What's the meaning of the bitset in code generation ?

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MIN HOON 2022 年 12 月 2 日
回答済み: Walter Roberson 2022 年 12 月 2 日
hello, everyone
I used "model advisor" for inspecting my one simulink model.
Then, i received a lot of warnings. and model advisor recommended to me a lot of things that can fix them.
One of recommendations is "Use bitsets for storing boolean data (Stateflow)".
In this sentence, do the bitsets mean union of the some amount of bits?
,I mean... Can one bit also be considered as "bitsets"?
what is the bitset?
According to the matlab doc, that option is related to the optimal code generation in terms of amount of "instructions".
Could you explain about this?

回答 (1 件)

Walter Roberson
Walter Roberson 2022 年 12 月 2 日
Suppose you have 3 logical values, say MA_on MB_on MC_on . Then at the C code level you could store those as one byte each, and test whether the byte is 0 or non-zero. Those are simple efficient instructions when working with each individually -- but it does take a total of 3 bytes.
Now suppose you had an array of 1024 x 768 logical values such as indicating whether each location in a map is blocked by an object, then that would be 1024 * 768 = 786432 bytes of storage. But you only care about whether each location is 0 or non-zero, so you are effectively wasting 7 out of every 8 bits of each location.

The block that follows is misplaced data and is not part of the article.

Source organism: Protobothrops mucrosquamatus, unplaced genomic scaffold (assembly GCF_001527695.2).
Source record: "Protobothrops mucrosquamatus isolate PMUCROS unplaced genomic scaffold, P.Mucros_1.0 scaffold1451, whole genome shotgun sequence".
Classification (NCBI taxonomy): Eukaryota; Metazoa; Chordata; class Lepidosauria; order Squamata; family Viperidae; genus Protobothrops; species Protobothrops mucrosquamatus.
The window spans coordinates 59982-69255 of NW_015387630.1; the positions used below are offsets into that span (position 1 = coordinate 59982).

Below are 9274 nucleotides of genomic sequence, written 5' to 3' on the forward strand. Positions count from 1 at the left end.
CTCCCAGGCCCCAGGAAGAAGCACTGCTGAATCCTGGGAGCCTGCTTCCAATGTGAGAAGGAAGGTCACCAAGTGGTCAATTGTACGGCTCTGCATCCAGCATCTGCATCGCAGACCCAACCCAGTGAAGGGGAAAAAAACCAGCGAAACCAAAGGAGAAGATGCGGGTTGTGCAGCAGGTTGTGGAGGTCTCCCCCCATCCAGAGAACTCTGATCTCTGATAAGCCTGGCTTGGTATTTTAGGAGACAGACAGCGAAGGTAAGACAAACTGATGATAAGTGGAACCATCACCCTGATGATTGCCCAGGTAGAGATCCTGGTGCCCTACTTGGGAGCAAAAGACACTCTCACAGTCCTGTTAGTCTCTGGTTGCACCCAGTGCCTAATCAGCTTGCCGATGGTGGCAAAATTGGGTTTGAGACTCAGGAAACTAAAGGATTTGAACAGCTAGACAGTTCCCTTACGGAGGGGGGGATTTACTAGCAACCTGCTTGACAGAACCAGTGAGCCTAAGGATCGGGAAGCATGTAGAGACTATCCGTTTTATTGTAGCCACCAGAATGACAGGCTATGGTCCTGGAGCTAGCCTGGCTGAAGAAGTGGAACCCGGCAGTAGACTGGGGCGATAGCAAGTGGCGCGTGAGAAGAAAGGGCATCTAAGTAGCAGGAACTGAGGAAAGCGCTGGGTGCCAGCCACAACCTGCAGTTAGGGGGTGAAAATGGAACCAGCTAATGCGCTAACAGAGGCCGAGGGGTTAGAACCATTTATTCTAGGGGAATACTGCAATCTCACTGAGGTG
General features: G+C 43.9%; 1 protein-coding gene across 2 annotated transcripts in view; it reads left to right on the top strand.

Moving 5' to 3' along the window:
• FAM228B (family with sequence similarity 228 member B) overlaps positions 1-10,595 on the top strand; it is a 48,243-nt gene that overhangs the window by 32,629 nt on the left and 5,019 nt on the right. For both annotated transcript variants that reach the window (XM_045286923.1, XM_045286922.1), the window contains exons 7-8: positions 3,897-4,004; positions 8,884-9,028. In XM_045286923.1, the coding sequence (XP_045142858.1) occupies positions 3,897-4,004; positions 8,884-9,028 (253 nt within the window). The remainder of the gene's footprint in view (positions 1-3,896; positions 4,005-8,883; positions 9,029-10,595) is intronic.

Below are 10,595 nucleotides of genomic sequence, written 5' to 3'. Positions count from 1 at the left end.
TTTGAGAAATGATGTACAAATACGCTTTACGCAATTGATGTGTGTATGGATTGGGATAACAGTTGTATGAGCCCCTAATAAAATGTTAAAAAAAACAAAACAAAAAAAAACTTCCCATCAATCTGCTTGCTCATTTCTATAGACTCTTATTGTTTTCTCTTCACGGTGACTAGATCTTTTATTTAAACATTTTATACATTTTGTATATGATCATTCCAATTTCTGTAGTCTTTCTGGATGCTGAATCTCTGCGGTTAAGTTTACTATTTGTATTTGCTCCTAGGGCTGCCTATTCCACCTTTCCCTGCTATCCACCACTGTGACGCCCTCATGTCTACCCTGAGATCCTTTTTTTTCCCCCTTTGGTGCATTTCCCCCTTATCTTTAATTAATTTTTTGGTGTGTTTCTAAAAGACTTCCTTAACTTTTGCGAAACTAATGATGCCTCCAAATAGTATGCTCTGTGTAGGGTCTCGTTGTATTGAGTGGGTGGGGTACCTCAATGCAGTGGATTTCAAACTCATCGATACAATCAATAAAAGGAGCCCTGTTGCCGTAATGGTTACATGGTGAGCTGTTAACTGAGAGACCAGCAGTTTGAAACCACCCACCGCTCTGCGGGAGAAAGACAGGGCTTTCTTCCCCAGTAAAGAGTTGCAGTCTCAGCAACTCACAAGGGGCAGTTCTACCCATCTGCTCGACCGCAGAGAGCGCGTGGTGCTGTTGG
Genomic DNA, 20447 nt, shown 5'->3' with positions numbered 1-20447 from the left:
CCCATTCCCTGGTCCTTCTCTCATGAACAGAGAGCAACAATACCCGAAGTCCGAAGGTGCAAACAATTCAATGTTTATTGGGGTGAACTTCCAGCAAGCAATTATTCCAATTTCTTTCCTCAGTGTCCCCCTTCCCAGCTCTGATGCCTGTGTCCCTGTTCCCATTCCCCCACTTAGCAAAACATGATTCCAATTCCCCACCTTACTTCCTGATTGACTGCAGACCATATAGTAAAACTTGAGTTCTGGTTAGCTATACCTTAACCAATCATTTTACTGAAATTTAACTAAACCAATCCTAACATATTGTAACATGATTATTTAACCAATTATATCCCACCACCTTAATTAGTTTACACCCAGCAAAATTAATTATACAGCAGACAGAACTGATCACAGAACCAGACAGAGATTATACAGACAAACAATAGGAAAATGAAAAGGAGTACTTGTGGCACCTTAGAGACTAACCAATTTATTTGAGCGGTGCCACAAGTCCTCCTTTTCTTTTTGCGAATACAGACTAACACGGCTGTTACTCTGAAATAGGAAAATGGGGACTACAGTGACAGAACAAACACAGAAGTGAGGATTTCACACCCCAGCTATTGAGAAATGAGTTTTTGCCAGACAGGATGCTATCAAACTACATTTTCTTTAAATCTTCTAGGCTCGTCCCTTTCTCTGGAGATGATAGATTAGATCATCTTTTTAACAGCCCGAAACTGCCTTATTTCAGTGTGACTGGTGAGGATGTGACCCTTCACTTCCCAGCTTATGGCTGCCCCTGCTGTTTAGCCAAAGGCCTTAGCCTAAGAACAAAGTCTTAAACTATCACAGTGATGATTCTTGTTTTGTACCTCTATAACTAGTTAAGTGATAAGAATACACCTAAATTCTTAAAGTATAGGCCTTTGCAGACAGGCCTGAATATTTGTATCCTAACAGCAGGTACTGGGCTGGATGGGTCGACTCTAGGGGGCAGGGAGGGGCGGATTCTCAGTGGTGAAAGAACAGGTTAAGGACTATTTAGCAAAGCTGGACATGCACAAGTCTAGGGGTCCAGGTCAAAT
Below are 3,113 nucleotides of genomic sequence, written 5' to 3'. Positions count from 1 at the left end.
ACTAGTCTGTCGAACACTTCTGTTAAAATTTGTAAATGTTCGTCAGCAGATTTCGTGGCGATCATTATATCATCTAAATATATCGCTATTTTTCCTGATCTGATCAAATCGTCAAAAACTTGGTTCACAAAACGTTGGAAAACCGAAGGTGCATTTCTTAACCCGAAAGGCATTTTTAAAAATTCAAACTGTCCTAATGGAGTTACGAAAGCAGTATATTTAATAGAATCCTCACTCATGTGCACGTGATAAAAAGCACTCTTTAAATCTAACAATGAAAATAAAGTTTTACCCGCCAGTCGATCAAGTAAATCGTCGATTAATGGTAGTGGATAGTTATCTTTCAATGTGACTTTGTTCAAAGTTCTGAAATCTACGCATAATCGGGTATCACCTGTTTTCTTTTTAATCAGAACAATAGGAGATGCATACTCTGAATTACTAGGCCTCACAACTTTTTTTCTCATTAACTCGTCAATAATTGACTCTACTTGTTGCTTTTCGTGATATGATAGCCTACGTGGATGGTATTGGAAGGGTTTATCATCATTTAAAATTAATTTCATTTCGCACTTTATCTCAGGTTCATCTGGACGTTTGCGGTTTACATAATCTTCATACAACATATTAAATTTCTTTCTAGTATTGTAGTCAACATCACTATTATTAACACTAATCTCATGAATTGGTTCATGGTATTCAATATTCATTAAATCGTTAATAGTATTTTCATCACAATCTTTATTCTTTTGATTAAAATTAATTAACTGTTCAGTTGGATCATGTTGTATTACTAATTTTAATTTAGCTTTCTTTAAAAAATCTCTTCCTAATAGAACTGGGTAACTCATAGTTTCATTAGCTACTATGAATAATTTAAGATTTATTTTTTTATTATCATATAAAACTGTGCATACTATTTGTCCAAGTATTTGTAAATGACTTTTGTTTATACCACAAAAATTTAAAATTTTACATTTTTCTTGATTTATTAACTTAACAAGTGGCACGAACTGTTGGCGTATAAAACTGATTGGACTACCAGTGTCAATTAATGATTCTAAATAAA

Now suppose you take those three logicals MA_on MB_on MC_on and you combine them into a single byte:
BS = MA_on << 2 | MB_on << 1 | MC_on
which is like
xxxxxABC %x --> don't care
87654321 %bit numbers
00000421 %mathematical weights
then you if you do
bitget(BS, 1) %gives MC_on
bitget(BS, 2) %gives MB_on
bigget(BS, 3) %gives MA_on
but at the C code level, these could be coded as
BS & 0x01 %gives MC_on
BS & 0x02 %gives MB_on
BS & 0x04 %gives MA_on
Notice the 01, 02, 04 are the same as the mathematical weights in binary positional notation
In C, you can use these techniques to pack up to 64 logical in a single 64-bit location (which is significant because 64 bit values can be transfered using a single instruction.) With a little more work you can extend this to arrays of arbitrary size. So instead of needing 1024 * 768 = 786432 bytes of storage for a 1024 x 768 array of logical, you could pack into 98304 bytes -- which would also be 8 times faster to transfer from place to place.
bitsets are coded automatically. If you enable them then all the appropriate code will be generated, and your program will barely notice.
So why not always do it? Well, if you happen to have some logical values that are used a lot then the overhead of unpacking from the containing data adds up. And it becomes more difficult to debug -- if you examine a byte in the debugger and it says 147 decimal it would take a bit of work to understand that represents 8 consecutive logicals in the array in pattern 10010011


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